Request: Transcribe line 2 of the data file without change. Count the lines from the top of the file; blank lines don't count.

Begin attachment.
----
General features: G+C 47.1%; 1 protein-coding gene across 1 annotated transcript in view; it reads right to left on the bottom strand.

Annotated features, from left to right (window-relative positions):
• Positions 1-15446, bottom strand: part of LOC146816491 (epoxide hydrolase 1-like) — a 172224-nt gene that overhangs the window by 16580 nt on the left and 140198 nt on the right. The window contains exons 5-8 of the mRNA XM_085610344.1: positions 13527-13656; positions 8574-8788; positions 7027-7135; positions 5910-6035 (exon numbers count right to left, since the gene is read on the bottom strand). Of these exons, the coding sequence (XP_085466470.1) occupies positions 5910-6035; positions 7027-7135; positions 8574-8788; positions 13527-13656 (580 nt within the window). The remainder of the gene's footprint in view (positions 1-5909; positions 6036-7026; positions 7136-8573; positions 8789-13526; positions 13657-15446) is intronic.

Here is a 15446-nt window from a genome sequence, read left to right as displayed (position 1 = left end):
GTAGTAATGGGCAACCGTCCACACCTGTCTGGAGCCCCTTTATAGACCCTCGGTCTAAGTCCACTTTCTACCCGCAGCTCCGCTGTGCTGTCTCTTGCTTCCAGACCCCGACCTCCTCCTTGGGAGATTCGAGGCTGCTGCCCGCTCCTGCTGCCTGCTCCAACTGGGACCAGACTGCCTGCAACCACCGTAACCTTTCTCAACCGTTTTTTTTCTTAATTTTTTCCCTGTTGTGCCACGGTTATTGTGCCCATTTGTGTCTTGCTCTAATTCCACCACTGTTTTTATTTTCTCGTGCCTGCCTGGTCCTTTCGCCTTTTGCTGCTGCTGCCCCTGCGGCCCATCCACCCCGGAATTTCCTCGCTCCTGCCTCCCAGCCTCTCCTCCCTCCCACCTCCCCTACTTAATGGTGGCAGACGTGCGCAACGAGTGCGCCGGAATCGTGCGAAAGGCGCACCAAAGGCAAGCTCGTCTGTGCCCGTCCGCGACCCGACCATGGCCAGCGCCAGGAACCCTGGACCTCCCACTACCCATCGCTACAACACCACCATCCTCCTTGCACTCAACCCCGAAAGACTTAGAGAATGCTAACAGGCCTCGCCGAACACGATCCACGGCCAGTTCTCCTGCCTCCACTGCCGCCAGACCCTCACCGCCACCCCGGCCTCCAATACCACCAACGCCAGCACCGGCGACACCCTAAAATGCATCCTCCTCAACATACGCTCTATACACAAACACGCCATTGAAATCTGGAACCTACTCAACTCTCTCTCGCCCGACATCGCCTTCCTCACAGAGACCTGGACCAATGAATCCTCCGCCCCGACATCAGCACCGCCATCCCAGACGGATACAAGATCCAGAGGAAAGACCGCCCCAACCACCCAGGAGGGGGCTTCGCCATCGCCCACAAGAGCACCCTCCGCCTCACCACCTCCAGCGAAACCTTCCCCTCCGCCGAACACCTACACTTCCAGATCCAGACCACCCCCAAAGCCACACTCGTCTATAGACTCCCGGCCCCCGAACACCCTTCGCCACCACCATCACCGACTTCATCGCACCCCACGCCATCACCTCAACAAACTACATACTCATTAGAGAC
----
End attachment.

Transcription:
Annotated features, from left to right (window-relative positions):